The Belly Button Girl

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*Edited, longer review. Contains spoilers.*

The Belly Button Girl The New Theatre

Writer and Performer: Tom Moran

Director and Producer: Romana Testasecca

The intriguingly titled The Belly Button Girl opens with our narrator (and sole performer) arriving at ‘Cousin Sharon’s’ 21st at a parochial hall in Dingle. Listless and not really enjoying the night, our narrator soon comes to life when he catches sight of the bar maid. Enchanted by her she quickly gains the moniker: The Belly Button Girl. Over the course of the weekend, through a series of accidents and misspoken phrases, they become close. The weekend closes as they wind up together in her bed in Portobello, Dublin. Our narrator is in love. Infatuated and contemplating their life together, we follow him over twelve months as their relationship grows and changes. Reminiscent of falling in love for the first time, The Belly Button Girl, is a story of love and confusion, edged with the hope of redemption.

A bench took centre stage, with beach paraphernalia decorating the front and back of the stage along with small items that are significant in the plot; an anchor, a small Buddha statue, pieces of driftwood. The set design, by Ursula McGinn, is delicate with each item carefully placed for maximum meaning. The soft blues and sandy pebbles recreate the feel of a small Dingle beach, where accidents and love stories can take place. This was complemented perfectly the excellently times lighting by Eoin Lennon. Bringing this together was the direction of Romana Testasecca, who demonstrates an understanding of the power of space and structure, and whose flair for movement reverberated through the performance.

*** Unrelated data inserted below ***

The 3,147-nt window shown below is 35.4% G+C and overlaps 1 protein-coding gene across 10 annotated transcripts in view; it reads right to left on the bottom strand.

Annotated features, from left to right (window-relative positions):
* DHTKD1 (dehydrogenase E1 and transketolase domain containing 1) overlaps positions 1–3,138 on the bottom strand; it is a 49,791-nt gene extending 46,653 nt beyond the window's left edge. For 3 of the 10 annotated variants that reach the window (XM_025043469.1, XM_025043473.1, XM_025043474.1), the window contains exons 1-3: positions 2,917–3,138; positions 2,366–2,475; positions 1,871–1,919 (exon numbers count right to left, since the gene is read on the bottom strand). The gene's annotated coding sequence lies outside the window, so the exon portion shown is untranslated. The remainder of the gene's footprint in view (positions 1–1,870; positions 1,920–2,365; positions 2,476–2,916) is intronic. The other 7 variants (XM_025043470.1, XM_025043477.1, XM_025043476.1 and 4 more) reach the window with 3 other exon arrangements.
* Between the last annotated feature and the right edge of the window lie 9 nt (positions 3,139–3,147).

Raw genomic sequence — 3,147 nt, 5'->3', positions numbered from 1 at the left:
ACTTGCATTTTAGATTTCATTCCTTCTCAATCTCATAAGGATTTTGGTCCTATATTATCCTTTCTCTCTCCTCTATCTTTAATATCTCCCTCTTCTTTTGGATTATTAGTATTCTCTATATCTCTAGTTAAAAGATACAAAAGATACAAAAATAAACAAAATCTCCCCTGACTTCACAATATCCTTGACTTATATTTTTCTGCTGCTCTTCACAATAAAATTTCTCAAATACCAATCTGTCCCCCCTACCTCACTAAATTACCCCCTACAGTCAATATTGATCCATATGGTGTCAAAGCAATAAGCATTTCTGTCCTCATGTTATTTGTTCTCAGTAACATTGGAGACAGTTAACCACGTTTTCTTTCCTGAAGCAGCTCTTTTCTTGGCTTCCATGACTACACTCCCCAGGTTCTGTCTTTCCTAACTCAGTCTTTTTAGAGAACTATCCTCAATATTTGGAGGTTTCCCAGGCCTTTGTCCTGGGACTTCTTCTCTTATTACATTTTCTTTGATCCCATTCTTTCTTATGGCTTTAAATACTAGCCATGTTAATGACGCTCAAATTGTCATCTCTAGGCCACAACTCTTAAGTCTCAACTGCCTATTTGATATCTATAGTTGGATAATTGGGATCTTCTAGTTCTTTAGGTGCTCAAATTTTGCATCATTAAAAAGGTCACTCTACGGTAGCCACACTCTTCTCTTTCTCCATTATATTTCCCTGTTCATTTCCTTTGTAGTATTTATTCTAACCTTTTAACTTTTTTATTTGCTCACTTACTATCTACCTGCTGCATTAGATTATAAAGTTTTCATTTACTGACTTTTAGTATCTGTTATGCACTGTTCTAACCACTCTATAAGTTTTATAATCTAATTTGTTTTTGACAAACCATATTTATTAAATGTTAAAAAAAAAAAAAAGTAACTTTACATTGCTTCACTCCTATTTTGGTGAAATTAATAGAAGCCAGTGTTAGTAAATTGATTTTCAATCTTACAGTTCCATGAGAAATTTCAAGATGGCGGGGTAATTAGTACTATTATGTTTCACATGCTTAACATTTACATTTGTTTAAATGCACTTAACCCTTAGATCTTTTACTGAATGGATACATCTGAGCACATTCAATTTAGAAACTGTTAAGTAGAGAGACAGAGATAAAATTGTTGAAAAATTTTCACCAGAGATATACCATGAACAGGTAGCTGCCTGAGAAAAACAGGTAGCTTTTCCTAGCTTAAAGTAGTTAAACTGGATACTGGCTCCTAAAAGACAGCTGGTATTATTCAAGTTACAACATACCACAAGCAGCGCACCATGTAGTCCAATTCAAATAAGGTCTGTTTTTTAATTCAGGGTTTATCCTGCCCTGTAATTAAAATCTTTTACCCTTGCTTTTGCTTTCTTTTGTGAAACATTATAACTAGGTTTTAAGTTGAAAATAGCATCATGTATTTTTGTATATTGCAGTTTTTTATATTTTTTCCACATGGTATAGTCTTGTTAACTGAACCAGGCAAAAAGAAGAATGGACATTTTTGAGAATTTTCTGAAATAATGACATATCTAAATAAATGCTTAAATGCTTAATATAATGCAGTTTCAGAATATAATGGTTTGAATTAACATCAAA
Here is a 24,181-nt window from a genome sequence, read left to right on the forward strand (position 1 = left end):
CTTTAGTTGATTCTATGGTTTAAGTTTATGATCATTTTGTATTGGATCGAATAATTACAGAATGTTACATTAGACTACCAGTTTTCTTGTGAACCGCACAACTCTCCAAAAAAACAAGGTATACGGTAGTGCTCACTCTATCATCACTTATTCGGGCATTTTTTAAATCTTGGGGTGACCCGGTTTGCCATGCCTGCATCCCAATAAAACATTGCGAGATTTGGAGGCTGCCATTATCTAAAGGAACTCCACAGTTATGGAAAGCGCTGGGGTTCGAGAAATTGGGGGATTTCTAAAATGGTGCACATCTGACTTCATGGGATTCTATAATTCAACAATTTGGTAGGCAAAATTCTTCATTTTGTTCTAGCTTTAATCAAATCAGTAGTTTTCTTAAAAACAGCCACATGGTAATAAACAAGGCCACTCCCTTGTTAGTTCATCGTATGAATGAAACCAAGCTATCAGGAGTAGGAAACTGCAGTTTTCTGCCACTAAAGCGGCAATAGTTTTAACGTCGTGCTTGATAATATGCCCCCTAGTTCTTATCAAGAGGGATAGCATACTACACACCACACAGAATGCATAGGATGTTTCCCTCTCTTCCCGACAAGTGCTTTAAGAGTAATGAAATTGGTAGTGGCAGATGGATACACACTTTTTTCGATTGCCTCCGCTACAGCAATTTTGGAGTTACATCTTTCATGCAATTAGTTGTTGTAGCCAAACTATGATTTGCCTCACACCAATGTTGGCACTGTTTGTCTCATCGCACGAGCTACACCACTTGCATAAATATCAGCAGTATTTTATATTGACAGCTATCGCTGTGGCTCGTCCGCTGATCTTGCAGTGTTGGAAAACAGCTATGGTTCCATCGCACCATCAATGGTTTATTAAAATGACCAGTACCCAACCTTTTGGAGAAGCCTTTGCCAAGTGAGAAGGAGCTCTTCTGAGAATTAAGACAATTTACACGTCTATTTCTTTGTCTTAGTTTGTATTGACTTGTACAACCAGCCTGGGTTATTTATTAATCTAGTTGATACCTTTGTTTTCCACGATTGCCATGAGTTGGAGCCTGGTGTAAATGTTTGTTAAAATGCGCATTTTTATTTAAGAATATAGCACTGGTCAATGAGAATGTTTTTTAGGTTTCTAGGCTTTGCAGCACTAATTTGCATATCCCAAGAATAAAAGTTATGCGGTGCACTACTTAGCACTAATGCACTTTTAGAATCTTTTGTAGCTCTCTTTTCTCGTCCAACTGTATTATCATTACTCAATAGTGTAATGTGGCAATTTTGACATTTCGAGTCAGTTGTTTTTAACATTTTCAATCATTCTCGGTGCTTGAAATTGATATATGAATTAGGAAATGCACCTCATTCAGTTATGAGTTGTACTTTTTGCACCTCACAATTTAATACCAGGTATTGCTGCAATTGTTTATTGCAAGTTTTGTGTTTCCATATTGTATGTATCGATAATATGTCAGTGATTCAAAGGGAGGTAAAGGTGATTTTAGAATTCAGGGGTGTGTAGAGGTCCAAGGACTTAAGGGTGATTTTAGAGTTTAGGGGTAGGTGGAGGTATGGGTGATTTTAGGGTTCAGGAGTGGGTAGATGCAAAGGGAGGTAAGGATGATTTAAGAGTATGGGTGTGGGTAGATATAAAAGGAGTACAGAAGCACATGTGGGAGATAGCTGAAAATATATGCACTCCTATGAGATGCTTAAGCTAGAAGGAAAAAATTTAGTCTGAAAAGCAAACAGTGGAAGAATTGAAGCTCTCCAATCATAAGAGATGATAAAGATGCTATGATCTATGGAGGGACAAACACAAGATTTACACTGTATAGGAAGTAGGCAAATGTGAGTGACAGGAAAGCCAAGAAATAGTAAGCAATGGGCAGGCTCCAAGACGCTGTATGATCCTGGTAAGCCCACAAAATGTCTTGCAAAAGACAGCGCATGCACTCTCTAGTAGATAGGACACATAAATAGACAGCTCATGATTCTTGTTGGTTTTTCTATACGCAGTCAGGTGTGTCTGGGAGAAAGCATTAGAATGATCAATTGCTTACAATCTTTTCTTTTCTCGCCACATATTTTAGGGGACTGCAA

Moran has a real knack for observation and some of the plays highlights emerge with the introduction of several secondary characters, from the ‘Sambuca lady’, to the ‘Massive Lad’ and the Dublin taxi driver. They offer the narrator an insight into the way in which capturing life’s small pleasures can lead to contentment. These were interesting vignettes, well drawn and showing characters who live a different kind of life, who have perhaps found a more accepting, comfortable way of being. However our narrator doesn’t seem to learn from them. It is not essential that all character arcs show growth, however as the ending circles back to the beginning one might have expected a little more character development. It was uncomfortable that fat bodies were commented on and found funny (the drivers belly jiggling and so on) and yet other bodies were not mentioned at all – to the extent that the belly button girl remains mysterious and unshaped – so it is difficult to believe that the focus on fat bodies and finding humour (often grotesque) out of them could be coincidental. Gross moments were excessive and became unnecessary. I’m not a fan of this type of humour however there came a point where it was just too much even for the biggest gross out fan. My theatre going companion felt that certain moments – particularly the one with the toothbrush – veered into misogyny, that the narrator was taking out his anger at women – and one particular woman – in the most grotesque, childish way he could think of. I’m not sure that the script showed enough awareness of the character, instead revelling in any moment for comedy.